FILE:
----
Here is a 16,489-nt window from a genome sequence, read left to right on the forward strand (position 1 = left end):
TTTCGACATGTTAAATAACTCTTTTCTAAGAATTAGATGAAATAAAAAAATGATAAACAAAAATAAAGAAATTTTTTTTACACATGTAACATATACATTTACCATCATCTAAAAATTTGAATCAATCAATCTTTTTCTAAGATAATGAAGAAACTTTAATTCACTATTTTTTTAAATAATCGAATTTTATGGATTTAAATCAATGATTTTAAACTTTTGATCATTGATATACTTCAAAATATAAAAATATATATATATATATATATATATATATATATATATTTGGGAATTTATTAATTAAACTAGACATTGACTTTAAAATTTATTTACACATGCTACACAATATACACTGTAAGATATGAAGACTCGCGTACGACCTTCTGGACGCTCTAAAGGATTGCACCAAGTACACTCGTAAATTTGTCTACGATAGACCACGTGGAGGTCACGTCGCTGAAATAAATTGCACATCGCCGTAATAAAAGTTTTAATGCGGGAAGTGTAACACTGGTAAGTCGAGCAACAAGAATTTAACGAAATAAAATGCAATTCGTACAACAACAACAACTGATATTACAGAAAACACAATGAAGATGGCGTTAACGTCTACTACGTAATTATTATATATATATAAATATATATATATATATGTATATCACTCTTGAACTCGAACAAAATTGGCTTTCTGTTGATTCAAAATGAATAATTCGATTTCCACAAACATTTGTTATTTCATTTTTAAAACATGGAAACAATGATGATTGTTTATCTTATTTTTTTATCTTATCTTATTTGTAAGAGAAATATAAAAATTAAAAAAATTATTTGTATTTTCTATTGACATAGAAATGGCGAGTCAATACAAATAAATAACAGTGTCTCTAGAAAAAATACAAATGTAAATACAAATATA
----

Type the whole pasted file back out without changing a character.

Here is a 16,489-nt window from a genome sequence, read left to right on the forward strand (position 1 = left end):
TTTCGACATGTTAAATAACTCTTTTCTAAGAATTAGATGAAATAAAAAAATGATAAACAAAAATAAAGAAATTTTTTTTACACATGTAACATATACATTTACCATCATCTAAAAATTTGAATCAATCAATCTTTTTCTAAGATAATGAAGAAACTTTAATTCACTATTTTTTTAAATAATCGAATTTTATGGATTTAAATCAATGATTTTAAACTTTTGATCATTGATATACTTCAAAATATAAAAATATATATATATATATATATATATATATATATATATTTGGGAATTTATTAATTAAACTAGACATTGACTTTAAAATTTATTTACACATGCTACACAATATACACTGTAAGATATGAAGACTCGCGTACGACCTTCTGGACGCTCTAAAGGATTGCACCAAGTACACTCGTAAATTTGTCTACGATAGACCACGTGGAGGTCACGTCGCTGAAATAAATTGCACATCGCCGTAATAAAAGTTTTAATGCGGGAAGTGTAACACTGGTAAGTCGAGCAACAAGAATTTAACGAAATAAAATGCAATTCGTACAACAACAACAACTGATATTACAGAAAACACAATGAAGATGGCGTTAACGTCTACTACGTAATTATTATATATATATAAATATATATATATATATGTATATCACTCTTGAACTCGAACAAAATTGGCTTTCTGTTGATTCAAAATGAATAATTCGATTTCCACAAACATTTGTTATTTCATTTTTAAAACATGGAAACAATGATGATTGTTTATCTTATTTTTTTATCTTATCTTATTTGTAAGAGAAATATAAAAATTAAAAAAATTATTTGTATTTTCTATTGACATAGAAATGGCGAGTCAATACAAATAAATAACAGTGTCTCTAGAAAAAATACAAATGTAAATACAAATATA